Fort St. George in Chennai meets every criterion set down by Unesco to be declared a site of outstanding universal value
“Heritage is our legacy from the past, what we live with today, and what we pass on to future generations.”
Founded in 1787, George Town, capital of Penang State, Malaysia, was declared a World Heritage Site by Unesco on July 7, 2008. Fort St. George in Madras that is Chennai is 150 years older and sowed the seeds for territories such as Penang, but has not received similar recognition. For over a decade, I have been appealing for the older Fort St. George to be declared a World Heritage Site (WHS), given its historical significance. And it is this case that I present again for consideration to the Committee on World Heritage Matters constituted by the Central Ministry of Culture when it holds a meeting in Chennai today to hear local views.
Unesco defines a WHS as a place or environment of “great significance” or meaning to mankind. It may be a living urban city or a rural settlement, a natural landscape (an underground cave, for instance), a forest or a water body, an archaeological site (where excavations have revealed relics of the past) or a geological phenomenon. Thus, it could be a natural site, a cultural site (which would be a traditional man-made settlement representative of a culture or cultures resulting from human interaction with the environment), or a site that’s a mix of both.
To be slotted into one of these categories, a potential WHS would need to, according to Unesco:
1) be of outstanding universal value which would be reflected in the historic, social, scientific, aesthetic and/or spiritual value of the place to mankind.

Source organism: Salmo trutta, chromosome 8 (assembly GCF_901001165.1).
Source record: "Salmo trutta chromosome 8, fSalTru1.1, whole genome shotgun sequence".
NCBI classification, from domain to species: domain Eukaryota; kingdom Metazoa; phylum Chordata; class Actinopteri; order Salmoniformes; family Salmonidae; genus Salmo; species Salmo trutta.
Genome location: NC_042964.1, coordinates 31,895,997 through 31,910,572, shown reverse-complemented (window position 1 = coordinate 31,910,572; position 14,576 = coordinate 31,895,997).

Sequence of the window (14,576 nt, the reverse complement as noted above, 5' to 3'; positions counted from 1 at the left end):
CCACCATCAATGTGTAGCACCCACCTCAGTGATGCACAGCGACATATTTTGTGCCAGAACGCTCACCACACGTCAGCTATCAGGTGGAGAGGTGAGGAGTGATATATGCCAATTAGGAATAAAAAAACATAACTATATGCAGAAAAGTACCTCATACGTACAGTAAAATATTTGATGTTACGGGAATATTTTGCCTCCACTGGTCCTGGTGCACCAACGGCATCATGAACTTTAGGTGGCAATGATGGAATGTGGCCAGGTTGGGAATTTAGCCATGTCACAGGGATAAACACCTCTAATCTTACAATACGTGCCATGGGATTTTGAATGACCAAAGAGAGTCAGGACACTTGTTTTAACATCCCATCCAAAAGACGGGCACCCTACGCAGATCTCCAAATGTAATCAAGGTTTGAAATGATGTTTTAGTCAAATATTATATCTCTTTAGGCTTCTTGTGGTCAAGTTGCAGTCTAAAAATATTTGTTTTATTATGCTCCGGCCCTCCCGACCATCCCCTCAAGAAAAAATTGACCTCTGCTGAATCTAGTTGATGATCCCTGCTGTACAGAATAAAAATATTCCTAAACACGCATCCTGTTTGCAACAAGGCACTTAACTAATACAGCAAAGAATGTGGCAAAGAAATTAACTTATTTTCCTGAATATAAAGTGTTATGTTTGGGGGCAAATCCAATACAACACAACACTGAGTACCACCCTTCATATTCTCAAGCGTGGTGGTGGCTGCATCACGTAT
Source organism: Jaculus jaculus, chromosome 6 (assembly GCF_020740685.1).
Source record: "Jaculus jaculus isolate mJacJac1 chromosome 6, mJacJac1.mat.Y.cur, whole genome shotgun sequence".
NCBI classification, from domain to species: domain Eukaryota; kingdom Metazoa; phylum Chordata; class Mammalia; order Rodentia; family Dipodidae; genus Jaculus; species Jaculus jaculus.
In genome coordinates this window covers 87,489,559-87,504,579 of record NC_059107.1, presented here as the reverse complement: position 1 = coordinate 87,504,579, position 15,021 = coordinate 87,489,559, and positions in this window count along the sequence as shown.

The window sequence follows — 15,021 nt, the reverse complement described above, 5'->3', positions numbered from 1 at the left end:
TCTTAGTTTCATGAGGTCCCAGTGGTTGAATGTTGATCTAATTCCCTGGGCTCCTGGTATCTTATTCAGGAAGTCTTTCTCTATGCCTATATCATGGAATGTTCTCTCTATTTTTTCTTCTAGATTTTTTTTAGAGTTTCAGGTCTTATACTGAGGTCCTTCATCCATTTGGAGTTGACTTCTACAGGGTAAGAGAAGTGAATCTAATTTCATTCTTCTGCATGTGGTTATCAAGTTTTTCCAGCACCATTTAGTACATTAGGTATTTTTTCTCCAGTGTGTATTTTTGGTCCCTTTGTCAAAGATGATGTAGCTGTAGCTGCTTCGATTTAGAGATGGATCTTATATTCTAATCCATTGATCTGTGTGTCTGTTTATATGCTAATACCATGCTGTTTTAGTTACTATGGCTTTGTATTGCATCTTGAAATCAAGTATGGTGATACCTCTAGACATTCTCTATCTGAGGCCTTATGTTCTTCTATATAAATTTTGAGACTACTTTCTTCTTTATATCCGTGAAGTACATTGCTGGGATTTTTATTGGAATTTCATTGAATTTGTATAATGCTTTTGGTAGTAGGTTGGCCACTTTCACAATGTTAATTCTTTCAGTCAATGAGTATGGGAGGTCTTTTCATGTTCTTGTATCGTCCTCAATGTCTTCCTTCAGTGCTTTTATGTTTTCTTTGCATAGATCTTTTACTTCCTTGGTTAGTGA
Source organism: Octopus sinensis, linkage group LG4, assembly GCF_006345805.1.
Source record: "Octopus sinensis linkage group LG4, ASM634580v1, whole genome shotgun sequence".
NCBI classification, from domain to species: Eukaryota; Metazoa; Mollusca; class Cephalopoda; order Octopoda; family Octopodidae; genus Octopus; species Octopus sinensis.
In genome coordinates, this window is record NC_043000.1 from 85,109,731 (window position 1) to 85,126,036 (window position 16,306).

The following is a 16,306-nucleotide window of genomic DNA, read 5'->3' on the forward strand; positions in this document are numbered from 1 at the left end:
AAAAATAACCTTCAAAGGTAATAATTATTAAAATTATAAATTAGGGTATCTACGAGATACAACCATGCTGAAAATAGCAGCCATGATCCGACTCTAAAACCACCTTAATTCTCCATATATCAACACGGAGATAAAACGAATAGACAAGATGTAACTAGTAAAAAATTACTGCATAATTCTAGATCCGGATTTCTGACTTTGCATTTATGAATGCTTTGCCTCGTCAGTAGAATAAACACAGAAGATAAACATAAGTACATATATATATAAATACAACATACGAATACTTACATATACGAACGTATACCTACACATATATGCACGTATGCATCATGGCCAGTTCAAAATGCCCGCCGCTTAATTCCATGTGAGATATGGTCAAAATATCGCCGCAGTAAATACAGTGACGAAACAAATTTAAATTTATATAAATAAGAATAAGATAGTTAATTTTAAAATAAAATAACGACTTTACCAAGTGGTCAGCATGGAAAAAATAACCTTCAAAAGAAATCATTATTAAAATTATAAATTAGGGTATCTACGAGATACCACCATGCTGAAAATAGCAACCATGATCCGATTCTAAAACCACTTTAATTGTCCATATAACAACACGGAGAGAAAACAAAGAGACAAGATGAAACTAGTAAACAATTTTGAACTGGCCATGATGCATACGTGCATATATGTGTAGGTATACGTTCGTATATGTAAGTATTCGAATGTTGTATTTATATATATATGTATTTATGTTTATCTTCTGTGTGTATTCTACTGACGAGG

2) display progressive developments in architecture, technology, the creation of monuments, town-planning, landscaping, etc.,
3) reflect a distinct cultural tradition/civilisation that is still vibrant or which has disappeared; and
4) have exceptional examples of building styles that reflect its history.
Fort St. George, from where Madras was born and from which modern India grew, meets all these criteria and more.
In historical terms, its outstanding universal value is unquestionable. From 1640 to the 1770s it was the chief British settlement, from Aden to Manila. From here grew not only the Empire, but also every institution of modern India. From governance by a governor and council and a municipal corporation, to the birth of the Indian Army and the founding of such institutions as the country’s first Western-style school (St. George’s today), the first technical school — the Survey School (later the College of Engineering, Guindy) — the first General Hospital, the first modern observatory and a host of other institutions, to, in more recent time, the first regional political party to sit in an Indian legislature (the Justice Party) and the introduction of Prohibition heeding Gandhiji’s call, Madras has a near-375-year-old history of achievement that is truly outstanding.
Like the Fort, the “Indian” town that grew outside it — first the Old Black Town (now the High Court-Law College campus) and then the New Black Town (now George Town, Madras that is 50 years older than George Town, Penang) — has over the years reflected multiculturalism in ethnicity, language, religion, the arts and cultural tradition ranging from those of the English and Portuguese, to the Armenians, Gujaratis and Marwaris and the native Tamils and Telugus, of scores of different communities. Here flourish, or are remembered, all the major religions of the world. A score of languages are spoken every day and numerous cultural traditions are followed as a matter of course. And the architecture ranges from the centuries-old traditional to its later variations and the classical and colonial, from Madras’s own contribution, Indo-Saracenic, to art deco and the modern. As for town-planning, the gridiron lay-out for the “native” shophouses and other quarters behind the Fort and the merchants’ offices along the shoreline is colonial urban development pioneered here.
With Fort St. George and George Town up to the Old Town Walls as the core zone, and from Royapuram to Park Town, Purasawalkam, Egmore and Chepauk to Triplicane High Road as the buffer zone, here is a site deserving of World Heritage consideration for its historic contribution to not only modern India but also to the empire the British spread beyond it. Empires may come and go, but history remains to be remembered and commemorated.
(S. Muthiah is a chronicler of Madras.)
The Hindu, 10 August 2012